In recent years, the Glock 34 has become very popular in tactical applications so a lot of people have started running lights on their Glock 34 Holster. Whether you’re carrying OWB or concealed carry is going to make a big difference in which holster you choose. Adding a light to a Glock 34, I get a lot of width to the gun when you’re carrying inside the waistband at the appendix position. So you want to very carefully consider your Glock 34 Holster with light before purchasing one. The narrower and slimmer the profile is the better. The Glock 34 is already a bulky gun and adding in light just makes it bulkier but, you can have some big negative detriments when it comes to comfort when carrying a Glock 34 Holster with light.

Concealed Carry Glock 34 Holster

Choosing a Conceal Carry Glock 34 Holster is all about finding the right position to carry the gun. If you’re carrying the gun OWB, your holster requirements will be different than if you’re carrying IWB. And carrying IWB, you have the option to carry either appendix or strong side. Each of these positions has different requirements for a holster.

OWB Holster

A Glock 34 Concealment Holster is somewhat elusive. The reason for this is going to be the long muzzle on the Glock 34. Unless you’re wearing an extremely long shirt tail, it’s unlikely you’ll be able to reliably conceal a Glock 34 Holster completely. The holster itself- or the muzzle of the gun- will likely be sticking below your shirt tail or, if you bend slightly, the holster might be exposed. If you’ve decided to carry a Glock 34 in a concealed OWB Holster, you likely to understand that. So we’ll move on to the other important features.

Those are having a pancake style holster that sit close to the body, as well as adjustable cam. Close to the body is a given. If the Glock 34 does not sit close to the body, then it’s not going to conceal well and you’ll have printing issues. Adjustable cam is probably the most important feature to look for. You want to have between zero and 30 degrees of adjustable cam. The reason you want so much adjustable can is the Glock 34 is a big gun, so you’re going to have to conceal it well. Another thing to take into account is your draw stroke. As you move the gun further back behind the hip, the angle will need to increase to get a more optimal draw stroke. So, your hand must naturally reach the grip of the firearm. Those are the most important features to look for in a Glock 34 OWB concealment holster.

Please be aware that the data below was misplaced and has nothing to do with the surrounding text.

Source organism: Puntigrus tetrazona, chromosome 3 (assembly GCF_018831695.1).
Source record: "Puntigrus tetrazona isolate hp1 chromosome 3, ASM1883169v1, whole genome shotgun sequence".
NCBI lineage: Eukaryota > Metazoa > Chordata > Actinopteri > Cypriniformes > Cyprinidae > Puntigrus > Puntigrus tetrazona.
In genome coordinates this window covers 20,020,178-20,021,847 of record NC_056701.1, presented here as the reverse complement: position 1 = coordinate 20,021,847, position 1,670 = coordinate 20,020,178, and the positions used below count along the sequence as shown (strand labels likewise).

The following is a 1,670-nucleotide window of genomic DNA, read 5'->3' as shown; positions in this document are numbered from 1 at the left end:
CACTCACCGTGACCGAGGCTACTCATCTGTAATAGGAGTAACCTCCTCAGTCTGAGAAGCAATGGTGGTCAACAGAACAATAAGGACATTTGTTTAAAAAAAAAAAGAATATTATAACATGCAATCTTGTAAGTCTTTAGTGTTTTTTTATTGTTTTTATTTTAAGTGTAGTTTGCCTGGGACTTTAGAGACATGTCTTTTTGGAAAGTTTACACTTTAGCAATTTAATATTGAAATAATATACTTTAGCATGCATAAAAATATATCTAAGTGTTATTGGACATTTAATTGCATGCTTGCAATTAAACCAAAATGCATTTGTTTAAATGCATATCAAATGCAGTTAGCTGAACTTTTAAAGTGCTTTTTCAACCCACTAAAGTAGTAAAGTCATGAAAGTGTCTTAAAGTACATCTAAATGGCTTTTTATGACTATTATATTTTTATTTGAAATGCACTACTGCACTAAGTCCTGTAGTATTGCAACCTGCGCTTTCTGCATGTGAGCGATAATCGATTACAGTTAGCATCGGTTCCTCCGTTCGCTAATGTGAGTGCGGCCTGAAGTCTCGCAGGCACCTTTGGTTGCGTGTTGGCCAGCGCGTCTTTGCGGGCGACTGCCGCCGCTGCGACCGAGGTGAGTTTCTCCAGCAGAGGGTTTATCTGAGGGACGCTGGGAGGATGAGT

IWB G34 Holster

Carrying a concealed at the IWB with the Glock 34 is doable, but it’s not for everybody. The muzzle gets extremely long and why longer muzzles generally help with concealment, the tipping point for that tends to be a Glock 17 point gun. But there are certain features you want to look for when carrying a Glock 34 IWB.

Strongside

When carrying strong side, the most important feature for a Glock 34 Holster is going to be adjustable cant. Just like with OWB carry, you want a holster with between 0 and 30 degrees of cant. The reason for this is the more cant, the more concealable the firearm will become when you’re carrying behind the hip. You can align the grip with your kidney so it will be as low profile as possible sitting against your body. Adjustable cant also affects draw stroke. When you’re carrying the Glock 34 with that long barrel, you’re likely going to have to get a little more cant out of the gun to get the muzzle of the gun out faster and more efficiently. If you have a straight drop holster and you’re carrying at the four o’clock, it’s going to be very difficult to draw the gun. Whereas if you change that to 15 to 20 degrees of cant, it will make the draw of the gun much more natural.

AWIB Glock 34 Holster

Choosing an AIWB Glock 34 Holster is going to be very important. You want to make sure the holster is designed very well when you’re carrying a gun that large. You want to make sure the area underneath the trigger guard is very well-rounded since that part of the gun will be sitting up against your inner thigh. Other important features is going to be adjustable ride height. Due to the sheer size of a Glock 34 Holster, adjustable ride height will not affect comfort as much as it does with other guns. But, it will still have a major role when it comes to concealment and draw stroke. Adjustable ride height will still affect comfort, but it’s not as obvious as it is with smaller firearms, where getting the gun lower into the pocket becomes more important.

The Glock 34 will generally be more concealable for most people when the grip gets close to the belt. The draw speed will be quicker as that gets further away or higher off the belt. Having adjustable ride height means you can choose what is the best compromise between concealment and draw stroke for you. Other important features to look for are features known as a claw and a wedge. We’ll cover those below.

Claw

A claw or a wing is a device that sits off the side of the holster and uses torque from the belt to leverage the grip of the gun in close to the body. It’s in the size of the grip on the Glock 34. This will make the gun a lot more concealable when carrying at the appendix position. It also changes the angle of the grip, so it more naturally meets your hand when drawing the gun. This will increase your draw speed ever so slightly.

Wedge

A wedge is likely a very important feature to add your Glock 34 Holster. And I suggest going with a very large wedge considering the size of this gun. A wedge sits between the muzzle of your Glock 34 Holster and your body. It’s going to help push the grip of the gun and push the body while kicking the muzzle out. This will make the gun butt more concealable and more comfortable.